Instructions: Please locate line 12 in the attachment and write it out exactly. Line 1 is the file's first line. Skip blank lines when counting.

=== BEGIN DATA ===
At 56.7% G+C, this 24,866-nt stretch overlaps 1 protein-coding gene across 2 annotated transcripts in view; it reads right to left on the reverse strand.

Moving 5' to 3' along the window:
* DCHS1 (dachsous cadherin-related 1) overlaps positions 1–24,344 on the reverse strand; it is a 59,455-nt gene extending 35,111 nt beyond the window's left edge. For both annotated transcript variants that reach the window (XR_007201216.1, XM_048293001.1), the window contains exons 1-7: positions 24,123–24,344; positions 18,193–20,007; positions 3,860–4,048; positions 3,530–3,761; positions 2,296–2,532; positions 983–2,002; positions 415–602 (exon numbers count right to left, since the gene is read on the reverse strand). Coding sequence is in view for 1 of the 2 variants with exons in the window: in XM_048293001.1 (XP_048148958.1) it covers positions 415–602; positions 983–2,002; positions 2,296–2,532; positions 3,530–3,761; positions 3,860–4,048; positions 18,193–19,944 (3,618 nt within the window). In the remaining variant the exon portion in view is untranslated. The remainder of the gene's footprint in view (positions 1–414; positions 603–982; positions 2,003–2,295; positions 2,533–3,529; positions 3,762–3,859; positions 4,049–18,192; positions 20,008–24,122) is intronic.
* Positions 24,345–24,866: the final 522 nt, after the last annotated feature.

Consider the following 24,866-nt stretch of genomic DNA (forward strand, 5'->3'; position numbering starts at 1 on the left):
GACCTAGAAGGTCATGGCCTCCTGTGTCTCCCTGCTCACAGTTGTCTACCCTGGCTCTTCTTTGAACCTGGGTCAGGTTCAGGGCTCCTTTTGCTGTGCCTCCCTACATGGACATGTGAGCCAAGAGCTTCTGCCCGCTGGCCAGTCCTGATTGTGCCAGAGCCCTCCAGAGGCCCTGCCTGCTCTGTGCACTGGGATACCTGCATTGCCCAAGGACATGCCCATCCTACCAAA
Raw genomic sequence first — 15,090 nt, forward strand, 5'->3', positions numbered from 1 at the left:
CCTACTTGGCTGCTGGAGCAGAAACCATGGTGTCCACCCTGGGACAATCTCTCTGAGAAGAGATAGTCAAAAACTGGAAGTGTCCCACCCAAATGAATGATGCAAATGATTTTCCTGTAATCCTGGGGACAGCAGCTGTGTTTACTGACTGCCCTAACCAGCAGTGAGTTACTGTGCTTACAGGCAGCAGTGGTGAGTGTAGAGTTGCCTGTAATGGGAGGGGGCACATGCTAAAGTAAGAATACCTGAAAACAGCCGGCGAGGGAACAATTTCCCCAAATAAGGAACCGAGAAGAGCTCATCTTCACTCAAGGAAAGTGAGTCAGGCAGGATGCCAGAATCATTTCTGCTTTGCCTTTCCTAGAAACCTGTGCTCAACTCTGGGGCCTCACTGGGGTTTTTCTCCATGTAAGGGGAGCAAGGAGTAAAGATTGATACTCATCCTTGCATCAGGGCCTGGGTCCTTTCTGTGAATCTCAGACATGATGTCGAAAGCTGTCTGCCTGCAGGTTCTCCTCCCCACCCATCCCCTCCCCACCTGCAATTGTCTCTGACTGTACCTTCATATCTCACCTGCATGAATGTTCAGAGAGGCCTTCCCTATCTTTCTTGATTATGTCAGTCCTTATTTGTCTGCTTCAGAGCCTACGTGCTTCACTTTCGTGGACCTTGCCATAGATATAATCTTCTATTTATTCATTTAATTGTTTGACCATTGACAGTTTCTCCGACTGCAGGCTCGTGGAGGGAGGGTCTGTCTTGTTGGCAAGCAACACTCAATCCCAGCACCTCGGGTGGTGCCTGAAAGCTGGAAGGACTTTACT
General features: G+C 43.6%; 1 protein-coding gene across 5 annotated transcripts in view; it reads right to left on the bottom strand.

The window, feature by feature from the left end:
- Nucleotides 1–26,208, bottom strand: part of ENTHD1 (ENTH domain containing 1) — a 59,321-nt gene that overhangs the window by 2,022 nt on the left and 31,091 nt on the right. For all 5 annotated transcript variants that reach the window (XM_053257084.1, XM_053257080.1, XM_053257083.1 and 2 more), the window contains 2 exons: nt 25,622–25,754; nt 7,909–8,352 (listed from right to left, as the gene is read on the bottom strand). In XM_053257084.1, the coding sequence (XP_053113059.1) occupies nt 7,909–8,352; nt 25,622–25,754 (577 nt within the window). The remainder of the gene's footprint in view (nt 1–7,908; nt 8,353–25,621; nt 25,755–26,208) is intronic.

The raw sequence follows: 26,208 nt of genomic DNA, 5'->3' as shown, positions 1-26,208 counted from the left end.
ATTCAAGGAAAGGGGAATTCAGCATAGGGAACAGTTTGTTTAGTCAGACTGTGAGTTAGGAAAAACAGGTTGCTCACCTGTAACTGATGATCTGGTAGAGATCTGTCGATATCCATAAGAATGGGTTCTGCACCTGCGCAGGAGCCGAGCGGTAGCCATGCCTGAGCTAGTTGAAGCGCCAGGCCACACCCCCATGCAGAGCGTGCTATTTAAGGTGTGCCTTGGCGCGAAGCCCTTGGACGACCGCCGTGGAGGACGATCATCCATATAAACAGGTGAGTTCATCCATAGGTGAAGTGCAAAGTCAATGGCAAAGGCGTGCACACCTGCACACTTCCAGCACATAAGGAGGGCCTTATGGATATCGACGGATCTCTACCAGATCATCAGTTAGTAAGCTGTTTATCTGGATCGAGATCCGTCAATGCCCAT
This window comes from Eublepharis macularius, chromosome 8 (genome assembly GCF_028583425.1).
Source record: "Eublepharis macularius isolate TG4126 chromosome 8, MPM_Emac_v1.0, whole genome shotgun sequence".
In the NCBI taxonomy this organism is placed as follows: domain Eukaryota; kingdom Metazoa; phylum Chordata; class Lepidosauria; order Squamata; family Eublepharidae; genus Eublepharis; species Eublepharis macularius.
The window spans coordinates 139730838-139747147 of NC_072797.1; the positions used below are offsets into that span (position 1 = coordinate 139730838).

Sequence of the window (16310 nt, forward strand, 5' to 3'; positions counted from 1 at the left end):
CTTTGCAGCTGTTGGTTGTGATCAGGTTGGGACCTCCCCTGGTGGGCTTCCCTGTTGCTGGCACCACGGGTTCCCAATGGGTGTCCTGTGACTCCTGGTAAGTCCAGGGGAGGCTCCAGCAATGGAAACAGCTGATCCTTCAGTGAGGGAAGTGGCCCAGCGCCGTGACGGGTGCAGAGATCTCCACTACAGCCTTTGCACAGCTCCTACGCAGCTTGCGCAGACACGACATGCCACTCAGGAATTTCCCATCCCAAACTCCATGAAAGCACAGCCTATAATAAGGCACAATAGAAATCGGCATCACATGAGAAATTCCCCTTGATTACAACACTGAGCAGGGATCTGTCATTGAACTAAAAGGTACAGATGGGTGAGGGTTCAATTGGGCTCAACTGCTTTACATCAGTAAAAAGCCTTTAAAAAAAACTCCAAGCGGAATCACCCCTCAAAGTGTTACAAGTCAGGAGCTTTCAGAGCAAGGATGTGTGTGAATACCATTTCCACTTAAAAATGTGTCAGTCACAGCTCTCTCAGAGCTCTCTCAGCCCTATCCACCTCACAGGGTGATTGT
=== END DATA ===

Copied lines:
The raw sequence follows: 26,208 nt of genomic DNA, 5'->3' as shown, positions 1-26,208 counted from the left end.